I suggest you have a think about out utility companies before you start partying on how cheap it will be to recharge your electric car! I could also imagine a day when AGL and all the other brands we ‘know and love and trust to treat us well’ evolve into Exxonitricity, Caltexicity, Shellicity… It could be one of those ‘be careful what you wish for, you might get it’ scenarios.
The car’s themseves may be more cost efficient to run, around $0.30c/litre equivalent, but they are far from efficient when it comes to CO2. For example, a lifecycle analysis of lithium batteries commissioned by the Swedish government indiscates that for a Telsa Model S (driven average annual distance for a private vehicle) , it would take approximately 8.2 years for the battery system to have a CO2 footprint similar to that for a hydrocarbon fuel system. After 8.2 years there is a CO2 saving. I understand the figures are based on average electricity generation mix for markets Telsa supplies it cars to. There have also been studies by the Chinese and other countries which have had similar findings.
Lithium batteries have a very high embodied energy if the whole lifecycle is considered such as mining, lithium processing, battery fabrication (such as that planned in the Telsa Gifafactory) and material transportation. Telsa has indicated that it plans to have its own lithium battery plant fully powered by renewable energy in the future, but it is yet to be proven.
I believe that @PhilT solution may be more on the mark as hydrogen can be produced when excess electricity is generated (when supply exceeds demand) and could have a significantly lower carbon and environmental footprint (if environmental impacts of lithium mining and processing is considered). It’s primary inputs for manufacture are water and electricity (which could be from low carbon sources…or even nuclear since nuclear is the least volatile electricity generation source and may produce excess electricity during periods of low demand).
Hydrogen also overcomes the tyranny of distance problem through quick refuelling, a currently limitation to lithium battery systems.
I doubt it is a goer. Hydrogen needs electricity to make it. It requires much more new infrastructure, tankers on the road etc. Electricity networks are already there. The cheapness of setting up public charging stations at existing petrol stations and the lack of concerns over new tech plus the head start electric vehicles have will produce a VHS beats Beta situation. Even if hydrogen is technically superior (which I am not sure of) it will still lose.
All valid considerations, but you are in an electric car somewhere west of Bourke. Your range is probably well < 500 km even with the latest technology. You might even flatten your battery if lost. What are you going to do?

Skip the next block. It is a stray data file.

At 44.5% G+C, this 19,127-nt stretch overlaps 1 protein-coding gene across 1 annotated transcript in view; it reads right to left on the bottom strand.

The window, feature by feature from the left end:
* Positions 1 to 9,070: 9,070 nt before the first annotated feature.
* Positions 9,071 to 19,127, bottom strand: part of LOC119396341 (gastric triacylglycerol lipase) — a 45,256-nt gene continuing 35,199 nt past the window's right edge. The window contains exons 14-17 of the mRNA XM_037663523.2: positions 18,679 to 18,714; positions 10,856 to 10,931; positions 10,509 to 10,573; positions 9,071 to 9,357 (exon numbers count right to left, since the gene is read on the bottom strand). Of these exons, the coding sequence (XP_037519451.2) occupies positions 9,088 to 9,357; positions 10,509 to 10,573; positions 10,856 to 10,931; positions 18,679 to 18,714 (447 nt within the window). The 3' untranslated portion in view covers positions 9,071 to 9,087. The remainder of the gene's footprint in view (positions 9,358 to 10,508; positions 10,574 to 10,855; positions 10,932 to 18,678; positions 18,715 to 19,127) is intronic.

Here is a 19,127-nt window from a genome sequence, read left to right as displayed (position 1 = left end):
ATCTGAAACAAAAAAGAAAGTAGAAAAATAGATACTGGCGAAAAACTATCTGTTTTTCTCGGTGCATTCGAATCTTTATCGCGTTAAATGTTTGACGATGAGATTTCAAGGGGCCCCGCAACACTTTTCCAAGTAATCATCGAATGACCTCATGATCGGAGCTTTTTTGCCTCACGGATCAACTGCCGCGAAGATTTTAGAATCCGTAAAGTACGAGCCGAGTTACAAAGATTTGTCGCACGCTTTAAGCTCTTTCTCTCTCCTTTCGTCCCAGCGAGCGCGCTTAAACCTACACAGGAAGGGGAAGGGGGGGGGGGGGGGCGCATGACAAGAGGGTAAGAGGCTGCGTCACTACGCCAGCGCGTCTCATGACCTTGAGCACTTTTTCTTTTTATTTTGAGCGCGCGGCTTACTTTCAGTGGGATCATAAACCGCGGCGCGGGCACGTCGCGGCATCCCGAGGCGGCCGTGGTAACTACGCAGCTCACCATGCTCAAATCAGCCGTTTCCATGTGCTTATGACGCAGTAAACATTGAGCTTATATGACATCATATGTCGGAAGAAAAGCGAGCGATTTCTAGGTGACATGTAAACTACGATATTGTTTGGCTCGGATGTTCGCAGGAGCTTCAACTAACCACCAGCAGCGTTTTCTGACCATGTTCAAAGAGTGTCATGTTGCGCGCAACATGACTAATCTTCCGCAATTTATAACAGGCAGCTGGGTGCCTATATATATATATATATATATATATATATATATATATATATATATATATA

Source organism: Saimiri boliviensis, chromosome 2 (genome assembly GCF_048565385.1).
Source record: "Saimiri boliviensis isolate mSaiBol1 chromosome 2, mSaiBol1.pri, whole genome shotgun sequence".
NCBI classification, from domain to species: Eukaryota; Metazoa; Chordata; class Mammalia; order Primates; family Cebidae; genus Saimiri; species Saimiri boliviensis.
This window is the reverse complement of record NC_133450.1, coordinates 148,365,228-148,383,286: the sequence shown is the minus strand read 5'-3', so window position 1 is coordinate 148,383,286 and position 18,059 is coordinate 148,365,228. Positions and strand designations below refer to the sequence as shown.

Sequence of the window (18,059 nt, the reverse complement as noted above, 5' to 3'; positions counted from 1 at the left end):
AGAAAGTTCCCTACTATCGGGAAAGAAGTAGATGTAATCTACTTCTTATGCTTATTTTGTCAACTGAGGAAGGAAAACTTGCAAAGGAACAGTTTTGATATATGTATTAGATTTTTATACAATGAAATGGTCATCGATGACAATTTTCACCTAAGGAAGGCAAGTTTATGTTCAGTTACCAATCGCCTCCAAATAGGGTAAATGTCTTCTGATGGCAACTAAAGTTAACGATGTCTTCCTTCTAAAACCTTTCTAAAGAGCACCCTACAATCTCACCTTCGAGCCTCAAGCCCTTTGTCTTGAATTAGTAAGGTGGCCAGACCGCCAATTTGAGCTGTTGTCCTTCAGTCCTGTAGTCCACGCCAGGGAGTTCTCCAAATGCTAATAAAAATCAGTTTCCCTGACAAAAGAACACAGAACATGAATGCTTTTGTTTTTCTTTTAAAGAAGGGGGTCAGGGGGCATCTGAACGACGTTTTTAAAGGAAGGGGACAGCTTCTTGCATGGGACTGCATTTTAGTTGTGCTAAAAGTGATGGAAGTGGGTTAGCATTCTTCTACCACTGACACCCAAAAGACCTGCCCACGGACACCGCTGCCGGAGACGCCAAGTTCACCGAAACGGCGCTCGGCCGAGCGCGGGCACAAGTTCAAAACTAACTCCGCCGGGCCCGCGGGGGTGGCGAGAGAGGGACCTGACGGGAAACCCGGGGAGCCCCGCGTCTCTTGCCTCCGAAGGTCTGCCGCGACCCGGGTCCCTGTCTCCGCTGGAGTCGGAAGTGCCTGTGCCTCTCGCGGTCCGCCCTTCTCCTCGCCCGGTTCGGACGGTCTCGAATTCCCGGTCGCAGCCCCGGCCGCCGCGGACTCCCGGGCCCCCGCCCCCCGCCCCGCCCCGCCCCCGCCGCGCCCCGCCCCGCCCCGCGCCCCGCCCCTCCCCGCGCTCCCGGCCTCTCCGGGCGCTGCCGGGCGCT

The concept of a portable fuel is probably the single reason petrol/diesel ‘took over the world’.
You may have found a practicable solution, hydrogen produced at a service station. If they are connected to the main grid and have a water supply (say collect rainwater from the roof), then it may be possible. While not very efficient method of producing the gas, is possible especially when excess electricity is being produced.
If not connected to the grid, say in dry remote locations, groundwater and solar farm?
Maybe the future could be tankers will be transporting deionised water for local hydrogen production.
The other and potentially cheaper option would be recover methane from landfill sites or from coal seam gas, and convert into hydrogen and CO2. Such plants are already available.
This link is not working for me. I’d like to know which study this is, as I know there is a lot of pseudoscience in the public realm convincing people that electric vehicles are worse for the planet due to their batteries, etc.
I guess all our servos are within a couple of minutes of each other - the whole town is only a few minutes across - the missing factor seems to be ‘competition’. I think the mindset is different here - for driving around town we travel such short distances that fuel cost doesn’t seem an issue - for driving ‘somewhere else’ the distance is so big that it seems obvious it is going to cost more - plus its been this way for so long that paying 1.60++ per litre is ‘normal’ - and most people who value their (petrol) engines run premium unleaded, as it is commonly and firmly believed that (our normal LAF) 91 unleaded kills engines. Would be interested to see some real research on that one …